April 16, 2024

Qureight raises $8.5m to use AI to speed up the $92bn clinical trials market

The startup brings clinical data into one platform for AI models to analyse

Sadia Nowshin

4 min read

Queright has raised an $8.5m Series A round led by Hargreave Hale AIM VCT. 

The Cambridge-based biotech Qureight uses a proprietary AI platform to help speed up the drug development process by making clinical trials and data analysis more efficient.

Investors also included XTX Ventures, Guinness Ventures, Playfair Capital, Meltwind, Ascension Life Fund and Cambridge Angels. 

“In really simple terms, it's about how to get drugs through the approval process,” says CEO and cofounder Dr Muhunthan Thillai. 


“There are lots and lots of companies using AI to make drugs — but our question has always been once you've made a drug, whether it's through AI or in a lab, how do you get that drug from being tested in five patients right through to 5k?” he says. 

Clinical trial bottlenecks

When researchers start a clinical trial for a new drug, they’re faced with a data dilemma: patient information is typically stored across multiple platforms, making it difficult and time-consuming to find and analyse the most important information.

Qureight’s platform aims to tackle that issue by collating the valuable data into one place to be analysed by AI models, which can help researchers make more informed decisions quicker than if they were analysing the results themselves. It’s hoping to tap into the lucrative clinical trials market, which is globally projected to reach over $92bn by 2030. 

“Our cloud-based platform works with pharma companies, hospitals and contract research organisations to put all the data in one place. It allows us to build machine learning models, or allows other partners to build models, to interrogate that data better and answer one question: is this drug working or not?” says Thillai.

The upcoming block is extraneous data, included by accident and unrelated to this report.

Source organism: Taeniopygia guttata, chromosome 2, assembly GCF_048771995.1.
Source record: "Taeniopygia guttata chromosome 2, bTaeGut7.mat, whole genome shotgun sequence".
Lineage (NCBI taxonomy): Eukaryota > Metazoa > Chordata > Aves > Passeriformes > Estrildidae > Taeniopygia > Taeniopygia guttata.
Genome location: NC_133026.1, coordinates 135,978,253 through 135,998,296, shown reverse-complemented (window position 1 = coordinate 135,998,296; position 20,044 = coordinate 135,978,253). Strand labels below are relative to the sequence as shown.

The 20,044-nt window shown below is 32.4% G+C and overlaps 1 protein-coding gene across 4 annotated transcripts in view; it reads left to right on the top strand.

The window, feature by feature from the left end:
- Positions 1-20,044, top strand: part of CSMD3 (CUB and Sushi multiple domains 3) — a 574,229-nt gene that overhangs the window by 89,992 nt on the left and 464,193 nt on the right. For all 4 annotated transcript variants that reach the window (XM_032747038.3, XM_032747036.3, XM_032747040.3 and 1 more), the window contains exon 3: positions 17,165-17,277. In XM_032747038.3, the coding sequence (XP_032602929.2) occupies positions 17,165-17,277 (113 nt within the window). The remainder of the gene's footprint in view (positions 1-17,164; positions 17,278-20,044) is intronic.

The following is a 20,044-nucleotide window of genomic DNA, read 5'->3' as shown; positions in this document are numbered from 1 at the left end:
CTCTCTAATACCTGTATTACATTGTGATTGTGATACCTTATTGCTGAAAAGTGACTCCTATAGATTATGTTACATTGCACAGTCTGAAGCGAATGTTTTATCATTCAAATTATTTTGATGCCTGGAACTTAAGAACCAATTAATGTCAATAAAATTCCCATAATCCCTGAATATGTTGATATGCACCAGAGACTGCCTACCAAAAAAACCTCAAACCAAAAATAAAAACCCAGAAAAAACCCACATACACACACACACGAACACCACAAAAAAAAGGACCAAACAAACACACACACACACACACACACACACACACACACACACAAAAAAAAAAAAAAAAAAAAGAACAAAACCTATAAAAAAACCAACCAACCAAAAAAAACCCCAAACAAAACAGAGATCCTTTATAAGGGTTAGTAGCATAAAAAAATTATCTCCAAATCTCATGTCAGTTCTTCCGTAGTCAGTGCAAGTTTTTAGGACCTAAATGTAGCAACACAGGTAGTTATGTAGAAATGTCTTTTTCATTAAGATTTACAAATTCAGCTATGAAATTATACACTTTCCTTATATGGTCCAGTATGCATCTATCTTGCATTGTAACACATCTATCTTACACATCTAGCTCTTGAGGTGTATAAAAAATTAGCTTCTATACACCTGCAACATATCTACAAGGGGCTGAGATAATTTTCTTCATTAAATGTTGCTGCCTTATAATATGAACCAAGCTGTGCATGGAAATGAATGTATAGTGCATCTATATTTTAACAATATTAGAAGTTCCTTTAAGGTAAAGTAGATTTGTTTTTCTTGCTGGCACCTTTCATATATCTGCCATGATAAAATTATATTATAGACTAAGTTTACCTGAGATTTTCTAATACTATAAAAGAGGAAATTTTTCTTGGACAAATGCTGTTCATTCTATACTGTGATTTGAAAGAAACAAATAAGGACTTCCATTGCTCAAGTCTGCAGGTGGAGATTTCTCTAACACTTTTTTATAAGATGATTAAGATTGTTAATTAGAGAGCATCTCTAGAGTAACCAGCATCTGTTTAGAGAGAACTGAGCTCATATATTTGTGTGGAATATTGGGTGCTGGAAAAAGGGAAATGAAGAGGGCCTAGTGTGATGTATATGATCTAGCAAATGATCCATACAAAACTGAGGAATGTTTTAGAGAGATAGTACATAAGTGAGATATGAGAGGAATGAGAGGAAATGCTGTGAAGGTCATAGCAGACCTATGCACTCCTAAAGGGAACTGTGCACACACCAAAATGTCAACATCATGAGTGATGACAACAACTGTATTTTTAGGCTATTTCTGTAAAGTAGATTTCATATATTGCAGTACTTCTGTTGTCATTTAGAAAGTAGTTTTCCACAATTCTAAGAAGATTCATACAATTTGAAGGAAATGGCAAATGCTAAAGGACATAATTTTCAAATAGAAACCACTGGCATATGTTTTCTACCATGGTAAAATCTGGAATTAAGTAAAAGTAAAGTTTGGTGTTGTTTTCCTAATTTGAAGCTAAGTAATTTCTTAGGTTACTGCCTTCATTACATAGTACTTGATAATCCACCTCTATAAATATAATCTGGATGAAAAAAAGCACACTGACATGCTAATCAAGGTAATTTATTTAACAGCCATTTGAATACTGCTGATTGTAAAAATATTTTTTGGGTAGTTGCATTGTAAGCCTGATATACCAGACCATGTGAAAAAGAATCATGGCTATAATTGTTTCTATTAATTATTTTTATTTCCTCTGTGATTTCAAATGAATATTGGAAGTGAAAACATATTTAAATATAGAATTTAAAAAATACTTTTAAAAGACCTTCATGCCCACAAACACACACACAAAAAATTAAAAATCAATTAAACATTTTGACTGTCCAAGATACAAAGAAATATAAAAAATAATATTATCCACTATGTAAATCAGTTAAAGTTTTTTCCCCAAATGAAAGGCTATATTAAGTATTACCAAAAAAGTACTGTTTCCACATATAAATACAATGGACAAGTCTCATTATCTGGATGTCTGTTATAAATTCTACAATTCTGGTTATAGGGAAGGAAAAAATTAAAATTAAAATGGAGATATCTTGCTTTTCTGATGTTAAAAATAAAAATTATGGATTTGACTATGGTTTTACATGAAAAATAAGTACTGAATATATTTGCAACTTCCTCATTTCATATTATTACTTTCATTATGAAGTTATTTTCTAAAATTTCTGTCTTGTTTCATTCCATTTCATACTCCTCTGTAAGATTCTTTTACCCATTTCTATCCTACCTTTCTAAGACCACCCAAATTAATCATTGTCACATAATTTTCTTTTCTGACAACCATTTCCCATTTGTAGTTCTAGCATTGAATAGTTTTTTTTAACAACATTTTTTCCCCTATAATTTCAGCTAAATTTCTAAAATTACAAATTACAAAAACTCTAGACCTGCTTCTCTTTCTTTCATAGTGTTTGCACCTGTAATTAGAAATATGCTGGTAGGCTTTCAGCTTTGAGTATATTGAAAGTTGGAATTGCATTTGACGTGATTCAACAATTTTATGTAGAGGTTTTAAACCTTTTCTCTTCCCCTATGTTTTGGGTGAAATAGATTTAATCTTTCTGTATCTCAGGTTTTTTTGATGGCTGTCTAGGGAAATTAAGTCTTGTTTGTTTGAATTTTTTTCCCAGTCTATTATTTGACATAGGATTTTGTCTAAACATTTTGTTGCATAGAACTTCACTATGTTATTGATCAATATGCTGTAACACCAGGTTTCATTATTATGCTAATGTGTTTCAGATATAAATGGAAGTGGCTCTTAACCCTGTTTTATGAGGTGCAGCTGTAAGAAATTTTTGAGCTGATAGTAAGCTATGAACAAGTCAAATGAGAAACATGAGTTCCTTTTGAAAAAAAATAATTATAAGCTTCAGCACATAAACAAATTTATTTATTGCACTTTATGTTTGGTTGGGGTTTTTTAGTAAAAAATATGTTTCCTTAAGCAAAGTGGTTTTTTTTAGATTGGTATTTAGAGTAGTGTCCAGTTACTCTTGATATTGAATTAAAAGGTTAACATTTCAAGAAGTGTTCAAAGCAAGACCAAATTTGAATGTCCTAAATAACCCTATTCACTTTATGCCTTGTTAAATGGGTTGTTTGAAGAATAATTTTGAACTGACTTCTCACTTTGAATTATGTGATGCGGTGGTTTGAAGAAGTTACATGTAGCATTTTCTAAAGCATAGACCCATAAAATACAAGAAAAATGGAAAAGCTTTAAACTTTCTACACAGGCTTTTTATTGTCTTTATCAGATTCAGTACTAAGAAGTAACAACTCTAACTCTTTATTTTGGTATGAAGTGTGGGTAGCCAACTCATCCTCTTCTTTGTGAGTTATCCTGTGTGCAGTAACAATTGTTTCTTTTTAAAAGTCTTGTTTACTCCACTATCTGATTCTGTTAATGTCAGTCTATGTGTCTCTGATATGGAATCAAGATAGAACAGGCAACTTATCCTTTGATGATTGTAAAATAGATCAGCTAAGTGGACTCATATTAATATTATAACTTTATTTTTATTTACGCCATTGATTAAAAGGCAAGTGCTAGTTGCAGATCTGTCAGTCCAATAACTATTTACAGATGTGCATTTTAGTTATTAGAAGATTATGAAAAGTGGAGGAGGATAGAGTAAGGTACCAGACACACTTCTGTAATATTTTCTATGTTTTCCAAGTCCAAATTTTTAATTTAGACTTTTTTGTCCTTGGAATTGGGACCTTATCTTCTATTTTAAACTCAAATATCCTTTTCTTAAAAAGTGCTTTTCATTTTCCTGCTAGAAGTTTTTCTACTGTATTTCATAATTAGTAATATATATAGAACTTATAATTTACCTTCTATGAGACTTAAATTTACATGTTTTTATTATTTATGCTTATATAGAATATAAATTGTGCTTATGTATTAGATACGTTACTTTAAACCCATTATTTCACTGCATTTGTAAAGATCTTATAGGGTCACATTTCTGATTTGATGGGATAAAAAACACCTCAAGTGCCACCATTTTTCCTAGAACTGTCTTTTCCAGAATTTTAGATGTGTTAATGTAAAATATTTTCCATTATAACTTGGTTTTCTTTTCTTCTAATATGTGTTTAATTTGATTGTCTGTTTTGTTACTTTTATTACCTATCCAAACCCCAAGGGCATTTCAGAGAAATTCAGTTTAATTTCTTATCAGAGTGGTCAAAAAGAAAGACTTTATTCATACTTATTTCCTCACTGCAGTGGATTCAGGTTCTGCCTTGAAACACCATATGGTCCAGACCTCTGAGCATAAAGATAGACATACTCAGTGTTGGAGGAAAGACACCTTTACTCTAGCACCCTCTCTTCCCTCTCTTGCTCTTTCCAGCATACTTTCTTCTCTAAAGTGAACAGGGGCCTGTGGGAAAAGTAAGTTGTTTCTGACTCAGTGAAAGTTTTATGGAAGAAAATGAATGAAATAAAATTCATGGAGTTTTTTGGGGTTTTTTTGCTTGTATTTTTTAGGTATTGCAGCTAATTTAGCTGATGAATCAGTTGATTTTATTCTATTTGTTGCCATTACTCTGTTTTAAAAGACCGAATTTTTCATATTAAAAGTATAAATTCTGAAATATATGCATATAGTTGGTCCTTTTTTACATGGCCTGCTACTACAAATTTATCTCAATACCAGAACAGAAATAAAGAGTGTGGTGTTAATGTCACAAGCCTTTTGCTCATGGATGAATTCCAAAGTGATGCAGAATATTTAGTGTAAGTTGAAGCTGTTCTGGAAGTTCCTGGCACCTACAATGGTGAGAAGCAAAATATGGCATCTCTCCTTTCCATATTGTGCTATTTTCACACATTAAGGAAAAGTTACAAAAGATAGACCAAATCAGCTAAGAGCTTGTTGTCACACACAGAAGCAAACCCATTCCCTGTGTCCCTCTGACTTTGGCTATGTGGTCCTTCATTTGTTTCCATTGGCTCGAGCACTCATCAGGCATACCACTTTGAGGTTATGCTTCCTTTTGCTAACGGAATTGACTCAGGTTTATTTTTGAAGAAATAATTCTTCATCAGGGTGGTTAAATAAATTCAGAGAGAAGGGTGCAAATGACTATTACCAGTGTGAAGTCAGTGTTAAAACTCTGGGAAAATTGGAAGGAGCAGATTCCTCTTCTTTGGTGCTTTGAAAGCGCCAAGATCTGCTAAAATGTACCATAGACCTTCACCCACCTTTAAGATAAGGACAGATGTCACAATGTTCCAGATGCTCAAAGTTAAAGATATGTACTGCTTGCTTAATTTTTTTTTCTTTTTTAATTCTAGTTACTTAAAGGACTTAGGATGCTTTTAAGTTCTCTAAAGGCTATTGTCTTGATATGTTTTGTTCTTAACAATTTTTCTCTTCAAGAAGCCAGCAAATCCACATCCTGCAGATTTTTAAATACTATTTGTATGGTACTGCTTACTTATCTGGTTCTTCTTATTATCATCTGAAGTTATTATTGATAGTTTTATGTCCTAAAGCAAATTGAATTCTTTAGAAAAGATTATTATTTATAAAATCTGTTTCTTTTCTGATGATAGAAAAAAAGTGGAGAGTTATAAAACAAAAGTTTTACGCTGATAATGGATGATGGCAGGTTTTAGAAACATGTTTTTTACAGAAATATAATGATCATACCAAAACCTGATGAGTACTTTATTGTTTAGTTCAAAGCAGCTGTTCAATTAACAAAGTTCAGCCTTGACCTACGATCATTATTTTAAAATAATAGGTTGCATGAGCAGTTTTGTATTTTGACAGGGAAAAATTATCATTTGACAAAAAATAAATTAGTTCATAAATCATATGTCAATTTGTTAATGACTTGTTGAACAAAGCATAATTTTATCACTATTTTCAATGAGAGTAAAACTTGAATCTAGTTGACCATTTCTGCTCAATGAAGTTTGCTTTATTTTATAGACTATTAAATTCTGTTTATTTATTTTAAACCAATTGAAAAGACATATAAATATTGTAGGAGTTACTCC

Qureight currently focuses on lung and heart diseases but hopes to branch out into pulmonary hypertension and lung cancer soon. 

The analysis produced from its platform can be used to find out how patients have responded to the drugs and work out if that treatment should be tested in further trials.

“[Pharma companies need] a lot of extra information to make that crucial go/no-go decision. They might have spent $20m on a small trial, then invest $100m in the next stage — so giving them those insights is crucial to helping them make those decisions,” says Thillai. 

It currently holds R&D contracts with five NHS England trusts, which grant access to anonymised patient data to improve Qureight’s ML model in return for the NHS using the platform for its own research or commercial purposes. 

It’s also secured strategic partnerships with pharma companies AstraZeneca and Vicore Pharma. Sweden-based Vicore Pharma used the platform for a clinical trial last year, says Thillai, where Qureight could “effectively predict” which patients would do well on the drug, based on an imaging model it created. 

The future of trials

Another possible use for Qureight’s platform is using the data it collects to develop “fake” virtual trial patients as a more affordable alternative to recruiting people. 


“If you're a small pharma company and you've got only enough money to run one drug, we might be able to create a synthetic trial to see what would have happened if you'd run that trial in the real world,” says Thillai. 

While the virtual patient aspect is still in beta testing, Thillai is hopeful that it could become a reality for clinical trials before too long. 

“Part of our roadmap is to do a lot of work with pharma companies and go through an official FDA approvals process — so in the next 18 to 24 months, virtual trials concerning diseases might be approved,” he says. 

Improving diversity within trials is also a major focus, says Thillai. The virtual patients can be customised to represent a diverse range of demographics, and he hopes that using some of the funding to branch out outside of the UK and Europe for data will help enable more representative testing. 

Qureight recently signed a partnership with the King Faisal Hospital in Saudi Arabia. 

“The NHS is amazing and we have amazing data partnerships here,” says Thillai — “but if we're going to work with global pharma companies, we really need different types of data.”

“Models that work in the UK might not be as good in the Middle East, Asia, or the US. So we really need as many different types of data as we can to build the strongest models,” he adds. 

“It’s not just from an ethical point of view, but also from a commercial point of view: these pharma companies need to sell their drugs worldwide, not just to the West.” 

Sadia Nowshin

Sadia Nowshin is a reporter at Sifted covering foodtech, biotech and startup life. Follow her on X and LinkedIn